It could be argued that this did not ensure uniform legal treatment of SMEs throughout BiH. True, but we have come out of the “stalemate” position, made serious progress along the way and created the preconditions for further harmonization of strategies and policies to support the development of SMEs throughout the country.

In this way, we come to the second type of harmonization: harmonization of SME development strategies, as the first step in the operationalization of the ten principles of the SBA, which are incorporated into the relevant laws of both entities and the BD BiH.

In this case, it is very helpful to break down the complex issue of SME development support into the dimensions of the SME Policy Index. Why? Because the answer to the direct question of which level is responsible for adopting the SME development strategy is simple and direct: the entities, the Brcko District of BiH, the cantons in the Federation of BiH. And when you break down the complex issue of SME development support into twelve dimensions, contained in the SME Policy Index, as the first operationalization of the SBA, you see that, in addition to the entities, BD BiH and cantons, the state level (BiH level) has competencies in several dimensions (5b, 7 and 10) for which appropriate strategies and policies should be defined, harmonizing them with the European framework, but also facilitating the evolution of a unified approach in terms of support in these dimensions throughout the country.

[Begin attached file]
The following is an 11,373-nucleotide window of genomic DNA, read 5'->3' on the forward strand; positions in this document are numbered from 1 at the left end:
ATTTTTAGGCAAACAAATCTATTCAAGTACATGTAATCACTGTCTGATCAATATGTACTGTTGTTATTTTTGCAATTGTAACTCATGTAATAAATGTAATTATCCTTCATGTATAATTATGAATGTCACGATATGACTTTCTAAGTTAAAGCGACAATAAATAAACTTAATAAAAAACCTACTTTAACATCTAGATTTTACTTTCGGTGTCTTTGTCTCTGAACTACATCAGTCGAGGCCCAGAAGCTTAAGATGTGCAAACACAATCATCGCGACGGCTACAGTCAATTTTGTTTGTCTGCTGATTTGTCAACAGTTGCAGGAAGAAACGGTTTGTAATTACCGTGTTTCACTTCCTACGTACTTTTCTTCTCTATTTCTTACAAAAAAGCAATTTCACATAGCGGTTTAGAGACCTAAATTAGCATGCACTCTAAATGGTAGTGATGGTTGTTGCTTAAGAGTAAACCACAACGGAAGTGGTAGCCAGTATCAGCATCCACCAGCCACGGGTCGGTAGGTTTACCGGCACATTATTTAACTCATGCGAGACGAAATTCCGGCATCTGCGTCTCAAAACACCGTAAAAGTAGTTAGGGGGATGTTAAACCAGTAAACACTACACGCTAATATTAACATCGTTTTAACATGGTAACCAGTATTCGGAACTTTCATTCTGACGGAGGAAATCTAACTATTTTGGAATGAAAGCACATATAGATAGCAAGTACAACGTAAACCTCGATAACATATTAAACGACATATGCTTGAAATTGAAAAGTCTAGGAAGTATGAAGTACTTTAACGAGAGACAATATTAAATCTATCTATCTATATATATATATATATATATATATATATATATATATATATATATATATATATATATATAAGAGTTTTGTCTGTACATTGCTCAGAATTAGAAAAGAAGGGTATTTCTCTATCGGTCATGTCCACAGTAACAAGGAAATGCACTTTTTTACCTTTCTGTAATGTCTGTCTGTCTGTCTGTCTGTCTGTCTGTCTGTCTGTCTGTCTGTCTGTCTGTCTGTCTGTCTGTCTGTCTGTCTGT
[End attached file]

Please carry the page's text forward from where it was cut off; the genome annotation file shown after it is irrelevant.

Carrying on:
This nuanced view of things also leads to a different definition of strategy: instead of a single strategy, we are now talking about a single strategic framework, which is complex because it is a complex country structure in which to adopt and implement. Such a framework is presented in the following figure: